A Mental Health Check In for the Workplace

A Mental Health Check In for the Workplace

Workplaces have an important part to play in mental health, particularly on occasions like R U OK? Day.

This article looks at how workplaces can check in on mental health and improve the mental health of their employees and team members.

What is Mental Health in the Workplace?

Mental health is also referred to as emotional health and wellbeing. Mental health can be just as important as physical health, and the two have shown to be closely linked.

Mental health is not simply the absence of mental illness. High levels of mental health have many benefits, including:

  • Self-confidence;
  • Resilience, or the ability to bounce back from adversity;
  • Contentment or joy;
  • The ability to establish and maintain healthy relationships; and
  • A sense of fulfilment or purpose.

Each individual has their own experience of mental health. Mental health can be variable over time: even the mentally strong may experience challenges in their life.

Why is Mental Health Important?

Mental health is closely linked to productivity and performance.

In Australia, 45% of people aged between 16-85 will experience a mental health condition at some point in their life. This includes anxiety, depression and other serious illnesses.

Poor mental health can lead to increased rates of presenteeism (the practice of coming into work when mentally or physically unwell) and absenteeism (the practice of frequent absence from work), costing Australian workplaces $6.1 billion and $4.7 billion respectively [1].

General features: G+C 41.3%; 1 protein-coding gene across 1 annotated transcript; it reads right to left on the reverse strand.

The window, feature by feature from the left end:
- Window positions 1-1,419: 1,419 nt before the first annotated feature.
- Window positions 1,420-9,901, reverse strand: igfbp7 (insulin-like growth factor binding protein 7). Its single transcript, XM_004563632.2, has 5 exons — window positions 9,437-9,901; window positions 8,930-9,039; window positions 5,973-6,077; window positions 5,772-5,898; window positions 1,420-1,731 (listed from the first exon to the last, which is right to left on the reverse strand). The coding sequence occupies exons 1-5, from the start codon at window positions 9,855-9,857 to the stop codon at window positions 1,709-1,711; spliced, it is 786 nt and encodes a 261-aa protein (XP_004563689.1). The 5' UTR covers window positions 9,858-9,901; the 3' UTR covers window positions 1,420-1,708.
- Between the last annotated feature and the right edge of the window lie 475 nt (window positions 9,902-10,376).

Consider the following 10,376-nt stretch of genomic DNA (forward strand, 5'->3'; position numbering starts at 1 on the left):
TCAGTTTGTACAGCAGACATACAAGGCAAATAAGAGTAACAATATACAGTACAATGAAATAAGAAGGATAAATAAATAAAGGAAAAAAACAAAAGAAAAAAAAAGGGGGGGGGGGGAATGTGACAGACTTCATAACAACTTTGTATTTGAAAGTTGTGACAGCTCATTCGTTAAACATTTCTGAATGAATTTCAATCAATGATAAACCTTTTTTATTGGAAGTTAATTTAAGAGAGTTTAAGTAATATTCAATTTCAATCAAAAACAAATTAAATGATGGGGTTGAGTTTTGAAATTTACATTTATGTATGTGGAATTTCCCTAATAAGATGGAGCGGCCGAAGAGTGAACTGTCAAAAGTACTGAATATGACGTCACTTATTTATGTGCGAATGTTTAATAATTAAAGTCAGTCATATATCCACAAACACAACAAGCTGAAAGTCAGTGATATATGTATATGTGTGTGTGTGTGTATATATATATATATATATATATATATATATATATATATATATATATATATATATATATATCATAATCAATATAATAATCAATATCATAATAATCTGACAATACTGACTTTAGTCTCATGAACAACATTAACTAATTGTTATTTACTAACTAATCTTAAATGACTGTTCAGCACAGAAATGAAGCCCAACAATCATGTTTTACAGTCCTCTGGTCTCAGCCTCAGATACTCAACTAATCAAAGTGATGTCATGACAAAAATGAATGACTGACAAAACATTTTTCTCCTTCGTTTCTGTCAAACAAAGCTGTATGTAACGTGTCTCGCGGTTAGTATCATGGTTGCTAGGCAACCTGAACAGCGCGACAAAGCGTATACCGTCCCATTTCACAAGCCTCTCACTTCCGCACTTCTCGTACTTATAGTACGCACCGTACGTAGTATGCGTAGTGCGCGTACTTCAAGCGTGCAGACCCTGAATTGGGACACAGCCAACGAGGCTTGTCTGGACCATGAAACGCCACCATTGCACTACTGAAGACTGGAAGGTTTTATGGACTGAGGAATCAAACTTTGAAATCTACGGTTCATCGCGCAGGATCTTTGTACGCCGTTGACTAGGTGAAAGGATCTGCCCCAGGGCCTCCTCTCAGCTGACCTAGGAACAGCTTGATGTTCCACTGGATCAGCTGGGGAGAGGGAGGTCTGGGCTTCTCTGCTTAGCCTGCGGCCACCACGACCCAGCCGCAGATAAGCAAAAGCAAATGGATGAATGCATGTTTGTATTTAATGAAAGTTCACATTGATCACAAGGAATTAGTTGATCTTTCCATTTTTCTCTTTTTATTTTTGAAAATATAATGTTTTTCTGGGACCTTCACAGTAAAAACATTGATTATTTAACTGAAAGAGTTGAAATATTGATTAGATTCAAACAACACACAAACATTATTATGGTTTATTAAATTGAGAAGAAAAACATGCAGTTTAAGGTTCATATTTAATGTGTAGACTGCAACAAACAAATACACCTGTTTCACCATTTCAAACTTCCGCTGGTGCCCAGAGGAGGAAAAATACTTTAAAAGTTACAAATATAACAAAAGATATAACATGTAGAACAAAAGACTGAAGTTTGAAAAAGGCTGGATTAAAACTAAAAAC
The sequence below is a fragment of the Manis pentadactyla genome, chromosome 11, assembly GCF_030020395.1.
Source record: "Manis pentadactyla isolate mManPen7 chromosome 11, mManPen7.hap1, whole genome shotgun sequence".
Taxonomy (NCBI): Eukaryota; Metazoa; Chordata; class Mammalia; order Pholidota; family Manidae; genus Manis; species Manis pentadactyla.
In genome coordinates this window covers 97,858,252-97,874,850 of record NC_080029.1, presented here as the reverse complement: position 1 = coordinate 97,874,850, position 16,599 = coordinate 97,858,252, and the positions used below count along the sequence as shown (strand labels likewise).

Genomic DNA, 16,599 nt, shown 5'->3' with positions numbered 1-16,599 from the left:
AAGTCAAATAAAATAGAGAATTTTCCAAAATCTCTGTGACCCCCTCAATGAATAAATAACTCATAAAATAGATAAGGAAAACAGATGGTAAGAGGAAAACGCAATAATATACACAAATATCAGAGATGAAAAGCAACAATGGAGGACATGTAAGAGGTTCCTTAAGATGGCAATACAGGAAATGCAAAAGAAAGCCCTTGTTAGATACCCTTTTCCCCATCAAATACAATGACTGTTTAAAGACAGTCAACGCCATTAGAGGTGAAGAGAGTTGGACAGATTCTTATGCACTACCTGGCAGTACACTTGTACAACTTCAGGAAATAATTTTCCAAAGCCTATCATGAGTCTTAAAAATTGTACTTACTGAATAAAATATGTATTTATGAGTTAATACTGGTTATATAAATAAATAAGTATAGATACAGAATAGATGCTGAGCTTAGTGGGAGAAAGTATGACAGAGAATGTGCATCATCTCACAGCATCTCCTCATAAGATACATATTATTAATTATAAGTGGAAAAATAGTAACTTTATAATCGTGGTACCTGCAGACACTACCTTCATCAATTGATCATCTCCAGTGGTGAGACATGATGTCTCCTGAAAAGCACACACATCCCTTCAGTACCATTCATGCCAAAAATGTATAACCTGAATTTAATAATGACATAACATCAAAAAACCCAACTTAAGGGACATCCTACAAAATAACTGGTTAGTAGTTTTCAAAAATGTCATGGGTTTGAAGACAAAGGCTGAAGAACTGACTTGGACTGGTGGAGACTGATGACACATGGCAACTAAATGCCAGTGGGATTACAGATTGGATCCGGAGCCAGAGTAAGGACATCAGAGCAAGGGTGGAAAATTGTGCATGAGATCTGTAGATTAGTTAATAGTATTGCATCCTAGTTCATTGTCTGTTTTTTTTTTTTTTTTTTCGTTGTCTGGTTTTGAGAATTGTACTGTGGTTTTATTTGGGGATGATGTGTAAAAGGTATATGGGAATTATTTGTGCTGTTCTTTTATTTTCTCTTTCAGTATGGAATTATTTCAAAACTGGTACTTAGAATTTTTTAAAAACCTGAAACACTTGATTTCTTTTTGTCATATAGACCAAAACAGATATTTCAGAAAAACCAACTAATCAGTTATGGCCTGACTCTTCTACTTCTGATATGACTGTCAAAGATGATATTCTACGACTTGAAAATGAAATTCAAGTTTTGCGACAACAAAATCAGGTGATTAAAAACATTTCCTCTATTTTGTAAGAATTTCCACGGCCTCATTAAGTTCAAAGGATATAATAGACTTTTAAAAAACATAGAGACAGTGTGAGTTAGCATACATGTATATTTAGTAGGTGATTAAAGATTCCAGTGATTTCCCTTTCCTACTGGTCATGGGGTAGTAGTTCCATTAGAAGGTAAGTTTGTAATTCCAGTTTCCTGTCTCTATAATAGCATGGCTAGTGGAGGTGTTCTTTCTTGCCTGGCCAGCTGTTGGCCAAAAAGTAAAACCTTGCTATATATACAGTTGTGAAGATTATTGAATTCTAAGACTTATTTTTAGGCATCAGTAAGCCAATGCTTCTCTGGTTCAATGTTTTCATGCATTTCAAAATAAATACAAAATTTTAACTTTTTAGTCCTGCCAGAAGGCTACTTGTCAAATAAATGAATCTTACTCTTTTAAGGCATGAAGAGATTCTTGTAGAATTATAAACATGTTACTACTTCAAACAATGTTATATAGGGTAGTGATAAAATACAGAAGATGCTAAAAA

Additionally, it’s estimated that 3.2 days per worker are lost each year due to workplace stress. Stress in the workplace can cause poor mental health or make existing conditions worse. 

Businesses lose $6.5 billion each year by not providing early intervention for staff with mental health conditions [2].

What is the role of a Mental Health Check In in the Workplace?

Support for employees can positively impact their engagement and productivity. Early intervention can help businesses minimise the impact from poor mental health in the workplace by lowering stress, reducing fatigue and improving the ability to concentrate.

Check ins can be a major part of early intervention and general maintenance of mental health in a team. Establishing a dialogue about mental health before there is problem can really pay dividends.

* This article is focused on check ins, which are intended as a high-level approach to monitor and maintain mental health in the workplace.

The treatment of serious mental health issues is a more complicated issue that should involve professionals. Note also that there are a range of laws that apply to the treatment of people experiencing mental health conditions. In Australia, this includes the right to privacy and freedom from discrimination.

R U OK? Day is a great time for a workplace check in.

Goals for a Mental Health Check In

Incorporating mental health into your workplace check ins can create immense value for employees, teams and businesses.

A once-off check in might help team members to understand the importance of mental health and the impact of life outside work. A once-off check in can help team members get to know each other, build understanding between team members or help the team to identify strategies to work together more effectively. A once-off check in might also lead to the identification of champions for this cause.

A regular and ongoing system of check ins that include some consideration of mental health can create an ongoing discussion about performance and wellbeing. This can drive trust, accountability and the pursuit of shared goals.